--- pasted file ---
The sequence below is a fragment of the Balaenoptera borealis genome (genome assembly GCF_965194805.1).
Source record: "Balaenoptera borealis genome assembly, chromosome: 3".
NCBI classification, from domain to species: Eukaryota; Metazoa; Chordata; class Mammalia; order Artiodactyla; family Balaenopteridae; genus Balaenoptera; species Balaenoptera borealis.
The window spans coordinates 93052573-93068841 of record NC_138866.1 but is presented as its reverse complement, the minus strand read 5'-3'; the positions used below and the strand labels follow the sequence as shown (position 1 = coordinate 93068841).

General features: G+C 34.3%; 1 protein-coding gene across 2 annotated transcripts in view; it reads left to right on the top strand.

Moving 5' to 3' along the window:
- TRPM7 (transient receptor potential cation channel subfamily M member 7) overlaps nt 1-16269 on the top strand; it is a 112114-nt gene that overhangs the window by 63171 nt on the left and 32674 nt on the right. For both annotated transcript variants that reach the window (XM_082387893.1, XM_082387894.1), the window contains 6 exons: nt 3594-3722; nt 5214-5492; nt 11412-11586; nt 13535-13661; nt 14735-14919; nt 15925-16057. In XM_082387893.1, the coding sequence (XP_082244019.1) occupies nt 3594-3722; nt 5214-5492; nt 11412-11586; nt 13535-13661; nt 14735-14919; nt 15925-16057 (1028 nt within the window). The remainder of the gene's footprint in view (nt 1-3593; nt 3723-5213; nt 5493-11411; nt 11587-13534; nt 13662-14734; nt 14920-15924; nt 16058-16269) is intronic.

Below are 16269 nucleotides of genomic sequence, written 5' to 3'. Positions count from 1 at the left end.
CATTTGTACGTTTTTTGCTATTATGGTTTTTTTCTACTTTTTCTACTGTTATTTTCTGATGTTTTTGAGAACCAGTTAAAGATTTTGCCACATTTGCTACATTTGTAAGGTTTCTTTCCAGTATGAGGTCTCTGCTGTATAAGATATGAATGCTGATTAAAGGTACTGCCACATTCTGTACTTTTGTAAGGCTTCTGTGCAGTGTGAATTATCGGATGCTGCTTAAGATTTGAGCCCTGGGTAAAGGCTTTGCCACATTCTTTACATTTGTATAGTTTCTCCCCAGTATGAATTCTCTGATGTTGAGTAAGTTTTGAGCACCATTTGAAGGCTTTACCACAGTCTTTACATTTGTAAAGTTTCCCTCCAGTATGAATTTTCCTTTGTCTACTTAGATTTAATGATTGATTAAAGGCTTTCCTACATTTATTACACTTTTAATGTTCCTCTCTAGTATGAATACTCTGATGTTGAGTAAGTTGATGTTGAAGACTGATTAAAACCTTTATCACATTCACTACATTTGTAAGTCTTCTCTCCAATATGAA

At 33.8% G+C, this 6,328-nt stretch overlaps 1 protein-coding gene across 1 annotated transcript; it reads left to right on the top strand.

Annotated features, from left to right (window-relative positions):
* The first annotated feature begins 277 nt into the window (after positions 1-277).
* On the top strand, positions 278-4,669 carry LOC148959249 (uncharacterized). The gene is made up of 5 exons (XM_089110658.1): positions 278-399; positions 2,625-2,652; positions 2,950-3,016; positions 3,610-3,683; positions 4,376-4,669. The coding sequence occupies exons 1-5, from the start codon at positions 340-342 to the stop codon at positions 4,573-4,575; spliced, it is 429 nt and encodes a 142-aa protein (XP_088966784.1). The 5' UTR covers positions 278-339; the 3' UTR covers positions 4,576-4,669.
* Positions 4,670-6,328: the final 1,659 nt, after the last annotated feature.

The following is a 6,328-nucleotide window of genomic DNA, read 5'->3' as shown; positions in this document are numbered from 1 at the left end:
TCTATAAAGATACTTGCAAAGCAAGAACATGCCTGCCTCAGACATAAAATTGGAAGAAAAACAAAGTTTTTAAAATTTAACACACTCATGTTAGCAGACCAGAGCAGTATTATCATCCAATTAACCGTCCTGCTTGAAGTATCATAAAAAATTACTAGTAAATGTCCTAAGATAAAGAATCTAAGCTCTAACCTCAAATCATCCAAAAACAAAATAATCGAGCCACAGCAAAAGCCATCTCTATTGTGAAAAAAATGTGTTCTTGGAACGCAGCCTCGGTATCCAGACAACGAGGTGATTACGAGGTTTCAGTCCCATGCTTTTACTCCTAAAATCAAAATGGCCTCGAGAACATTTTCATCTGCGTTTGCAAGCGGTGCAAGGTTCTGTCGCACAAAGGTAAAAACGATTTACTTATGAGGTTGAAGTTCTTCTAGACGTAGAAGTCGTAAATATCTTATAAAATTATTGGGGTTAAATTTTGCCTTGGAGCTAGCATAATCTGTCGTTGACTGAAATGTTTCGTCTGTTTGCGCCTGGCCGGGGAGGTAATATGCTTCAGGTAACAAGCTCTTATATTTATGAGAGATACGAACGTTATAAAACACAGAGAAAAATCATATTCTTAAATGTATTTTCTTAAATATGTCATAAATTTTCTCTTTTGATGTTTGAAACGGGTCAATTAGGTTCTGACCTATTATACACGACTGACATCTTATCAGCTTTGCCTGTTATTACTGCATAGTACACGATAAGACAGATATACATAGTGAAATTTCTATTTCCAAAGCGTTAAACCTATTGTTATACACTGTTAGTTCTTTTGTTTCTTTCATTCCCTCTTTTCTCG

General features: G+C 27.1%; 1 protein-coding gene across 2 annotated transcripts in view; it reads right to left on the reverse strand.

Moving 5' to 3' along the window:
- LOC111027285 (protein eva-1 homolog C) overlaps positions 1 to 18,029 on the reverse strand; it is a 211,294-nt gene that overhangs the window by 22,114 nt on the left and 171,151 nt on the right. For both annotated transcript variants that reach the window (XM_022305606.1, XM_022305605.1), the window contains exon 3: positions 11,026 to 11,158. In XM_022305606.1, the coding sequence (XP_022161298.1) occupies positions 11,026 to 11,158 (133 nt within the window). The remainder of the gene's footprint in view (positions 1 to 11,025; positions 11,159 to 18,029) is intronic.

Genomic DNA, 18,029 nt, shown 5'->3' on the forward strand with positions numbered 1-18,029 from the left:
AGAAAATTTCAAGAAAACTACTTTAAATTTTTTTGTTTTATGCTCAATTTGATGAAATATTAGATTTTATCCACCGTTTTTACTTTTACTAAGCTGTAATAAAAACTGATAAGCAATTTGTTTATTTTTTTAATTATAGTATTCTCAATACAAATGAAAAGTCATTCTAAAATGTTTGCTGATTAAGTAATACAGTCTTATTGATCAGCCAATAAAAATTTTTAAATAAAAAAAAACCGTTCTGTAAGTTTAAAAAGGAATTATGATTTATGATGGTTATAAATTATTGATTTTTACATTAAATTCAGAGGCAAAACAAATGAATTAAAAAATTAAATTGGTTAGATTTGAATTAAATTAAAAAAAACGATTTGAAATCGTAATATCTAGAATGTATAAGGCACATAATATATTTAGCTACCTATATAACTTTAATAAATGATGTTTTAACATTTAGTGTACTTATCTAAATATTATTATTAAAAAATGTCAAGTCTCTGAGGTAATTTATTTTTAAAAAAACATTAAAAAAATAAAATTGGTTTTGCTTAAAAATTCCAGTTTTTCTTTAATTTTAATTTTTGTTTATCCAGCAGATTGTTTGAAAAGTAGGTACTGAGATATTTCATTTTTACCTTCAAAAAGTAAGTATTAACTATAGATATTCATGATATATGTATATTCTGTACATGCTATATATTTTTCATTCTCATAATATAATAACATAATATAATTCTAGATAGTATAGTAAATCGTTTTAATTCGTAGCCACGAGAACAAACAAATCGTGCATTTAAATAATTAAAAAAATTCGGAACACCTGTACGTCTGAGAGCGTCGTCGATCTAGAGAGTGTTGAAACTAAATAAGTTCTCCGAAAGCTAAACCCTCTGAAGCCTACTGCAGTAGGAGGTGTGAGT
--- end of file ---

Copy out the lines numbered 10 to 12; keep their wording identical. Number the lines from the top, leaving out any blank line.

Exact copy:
At 33.8% G+C, this 6,328-nt stretch overlaps 1 protein-coding gene across 1 annotated transcript; it reads left to right on the top strand.

Annotated features, from left to right (window-relative positions):
* The first annotated feature begins 277 nt into the window (after positions 1-277).